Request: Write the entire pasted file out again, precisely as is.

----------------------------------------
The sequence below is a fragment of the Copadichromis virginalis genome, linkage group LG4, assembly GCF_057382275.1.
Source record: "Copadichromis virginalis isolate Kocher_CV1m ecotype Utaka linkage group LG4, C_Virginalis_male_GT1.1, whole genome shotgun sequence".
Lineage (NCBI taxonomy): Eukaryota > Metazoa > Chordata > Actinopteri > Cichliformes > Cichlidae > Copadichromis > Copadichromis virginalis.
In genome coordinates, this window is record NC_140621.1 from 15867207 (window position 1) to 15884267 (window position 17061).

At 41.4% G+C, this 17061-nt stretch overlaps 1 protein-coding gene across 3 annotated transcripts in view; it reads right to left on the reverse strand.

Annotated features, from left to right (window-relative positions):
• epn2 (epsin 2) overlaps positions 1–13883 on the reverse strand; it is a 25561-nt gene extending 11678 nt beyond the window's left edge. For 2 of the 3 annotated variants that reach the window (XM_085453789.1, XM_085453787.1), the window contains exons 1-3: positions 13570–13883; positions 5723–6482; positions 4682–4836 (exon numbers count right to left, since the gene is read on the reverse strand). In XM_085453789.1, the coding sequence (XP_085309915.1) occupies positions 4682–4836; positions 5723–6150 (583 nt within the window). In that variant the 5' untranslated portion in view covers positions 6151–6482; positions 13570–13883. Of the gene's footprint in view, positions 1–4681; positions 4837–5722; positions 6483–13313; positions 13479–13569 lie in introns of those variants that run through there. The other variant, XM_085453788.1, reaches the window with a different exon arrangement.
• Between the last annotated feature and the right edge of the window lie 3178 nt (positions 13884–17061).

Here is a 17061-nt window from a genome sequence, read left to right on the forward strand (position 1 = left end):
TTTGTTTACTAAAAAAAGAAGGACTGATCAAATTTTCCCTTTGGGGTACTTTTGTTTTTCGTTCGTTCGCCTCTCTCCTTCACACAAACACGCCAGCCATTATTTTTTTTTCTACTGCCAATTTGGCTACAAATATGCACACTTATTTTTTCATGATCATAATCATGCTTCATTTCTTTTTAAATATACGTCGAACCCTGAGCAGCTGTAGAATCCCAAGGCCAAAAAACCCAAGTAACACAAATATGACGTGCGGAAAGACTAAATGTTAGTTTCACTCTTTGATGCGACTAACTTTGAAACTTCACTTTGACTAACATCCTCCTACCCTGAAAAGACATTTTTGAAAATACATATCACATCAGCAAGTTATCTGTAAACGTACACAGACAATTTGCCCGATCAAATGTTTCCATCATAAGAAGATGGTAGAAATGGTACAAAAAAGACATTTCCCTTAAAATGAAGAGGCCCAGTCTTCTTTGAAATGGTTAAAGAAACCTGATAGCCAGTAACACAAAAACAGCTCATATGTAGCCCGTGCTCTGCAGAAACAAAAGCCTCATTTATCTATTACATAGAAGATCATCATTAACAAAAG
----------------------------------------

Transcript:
The sequence below is a fragment of the Copadichromis virginalis genome, linkage group LG4, assembly GCF_057382275.1.
Source record: "Copadichromis virginalis isolate Kocher_CV1m ecotype Utaka linkage group LG4, C_Virginalis_male_GT1.1, whole genome shotgun sequence".
Lineage (NCBI taxonomy): Eukaryota > Metazoa > Chordata > Actinopteri > Cichliformes > Cichlidae > Copadichromis > Copadichromis virginalis.
In genome coordinates, this window is record NC_140621.1 from 15867207 (window position 1) to 15884267 (window position 17061).

At 41.4% G+C, this 17061-nt stretch overlaps 1 protein-coding gene across 3 annotated transcripts in view; it reads right to left on the reverse strand.

Annotated features, from left to right (window-relative positions):
• epn2 (epsin 2) overlaps positions 1–13883 on the reverse strand; it is a 25561-nt gene extending 11678 nt beyond the window's left edge. For 2 of the 3 annotated variants that reach the window (XM_085453789.1, XM_085453787.1), the window contains exons 1-3: positions 13570–13883; positions 5723–6482; positions 4682–4836 (exon numbers count right to left, since the gene is read on the reverse strand). In XM_085453789.1, the coding sequence (XP_085309915.1) occupies positions 4682–4836; positions 5723–6150 (583 nt within the window). In that variant the 5' untranslated portion in view covers positions 6151–6482; positions 13570–13883. Of the gene's footprint in view, positions 1–4681; positions 4837–5722; positions 6483–13313; positions 13479–13569 lie in introns of those variants that run through there. The other variant, XM_085453788.1, reaches the window with a different exon arrangement.
• Between the last annotated feature and the right edge of the window lie 3178 nt (positions 13884–17061).

Here is a 17061-nt window from a genome sequence, read left to right on the forward strand (position 1 = left end):
TTTGTTTACTAAAAAAAGAAGGACTGATCAAATTTTCCCTTTGGGGTACTTTTGTTTTTCGTTCGTTCGCCTCTCTCCTTCACACAAACACGCCAGCCATTATTTTTTTTTCTACTGCCAATTTGGCTACAAATATGCACACTTATTTTTTCATGATCATAATCATGCTTCATTTCTTTTTAAATATACGTCGAACCCTGAGCAGCTGTAGAATCCCAAGGCCAAAAAACCCAAGTAACACAAATATGACGTGCGGAAAGACTAAATGTTAGTTTCACTCTTTGATGCGACTAACTTTGAAACTTCACTTTGACTAACATCCTCCTACCCTGAAAAGACATTTTTGAAAATACATATCACATCAGCAAGTTATCTGTAAACGTACACAGACAATTTGCCCGATCAAATGTTTCCATCATAAGAAGATGGTAGAAATGGTACAAAAAAGACATTTCCCTTAAAATGAAGAGGCCCAGTCTTCTTTGAAATGGTTAAAGAAACCTGATAGCCAGTAACACAAAAACAGCTCATATGTAGCCCGTGCTCTGCAGAAACAAAAGCCTCATTTATCTATTACATAGAAGATCATCATTAACAAAAG